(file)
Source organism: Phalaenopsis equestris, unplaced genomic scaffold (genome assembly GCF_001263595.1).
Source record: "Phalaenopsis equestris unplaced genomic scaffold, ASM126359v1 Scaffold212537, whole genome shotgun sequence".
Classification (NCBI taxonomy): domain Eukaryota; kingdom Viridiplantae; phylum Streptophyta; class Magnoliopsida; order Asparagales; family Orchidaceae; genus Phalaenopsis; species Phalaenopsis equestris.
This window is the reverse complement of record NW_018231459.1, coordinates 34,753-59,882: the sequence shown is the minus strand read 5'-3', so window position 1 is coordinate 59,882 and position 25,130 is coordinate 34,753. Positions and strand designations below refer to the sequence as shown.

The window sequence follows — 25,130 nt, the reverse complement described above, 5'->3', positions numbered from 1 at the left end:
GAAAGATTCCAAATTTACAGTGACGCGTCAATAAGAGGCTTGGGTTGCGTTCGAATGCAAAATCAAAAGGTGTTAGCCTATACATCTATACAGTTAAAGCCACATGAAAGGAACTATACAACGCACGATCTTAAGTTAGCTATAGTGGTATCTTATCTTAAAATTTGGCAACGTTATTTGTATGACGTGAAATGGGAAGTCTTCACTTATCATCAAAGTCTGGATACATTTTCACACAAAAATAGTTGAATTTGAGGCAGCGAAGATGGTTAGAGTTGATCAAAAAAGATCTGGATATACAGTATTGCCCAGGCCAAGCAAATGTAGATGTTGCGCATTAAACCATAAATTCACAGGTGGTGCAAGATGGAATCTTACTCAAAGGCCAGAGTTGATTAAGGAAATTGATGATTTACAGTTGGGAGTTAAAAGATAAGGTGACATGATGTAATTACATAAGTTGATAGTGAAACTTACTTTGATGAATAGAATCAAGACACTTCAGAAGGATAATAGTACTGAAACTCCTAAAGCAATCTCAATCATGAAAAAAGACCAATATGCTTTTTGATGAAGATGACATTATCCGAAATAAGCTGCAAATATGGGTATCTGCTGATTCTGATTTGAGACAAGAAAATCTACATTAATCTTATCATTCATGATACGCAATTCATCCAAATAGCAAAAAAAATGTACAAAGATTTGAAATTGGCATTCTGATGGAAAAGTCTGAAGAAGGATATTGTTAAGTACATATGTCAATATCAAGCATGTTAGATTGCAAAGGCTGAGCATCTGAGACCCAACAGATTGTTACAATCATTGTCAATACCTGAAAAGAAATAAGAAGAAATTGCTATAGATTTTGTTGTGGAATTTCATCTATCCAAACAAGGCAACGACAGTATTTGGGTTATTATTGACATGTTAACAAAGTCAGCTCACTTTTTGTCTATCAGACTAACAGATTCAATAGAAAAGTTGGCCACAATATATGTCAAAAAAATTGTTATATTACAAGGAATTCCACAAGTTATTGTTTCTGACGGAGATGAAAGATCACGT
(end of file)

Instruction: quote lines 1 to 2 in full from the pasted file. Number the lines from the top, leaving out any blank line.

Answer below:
Source organism: Phalaenopsis equestris, unplaced genomic scaffold (genome assembly GCF_001263595.1).
Source record: "Phalaenopsis equestris unplaced genomic scaffold, ASM126359v1 Scaffold212537, whole genome shotgun sequence".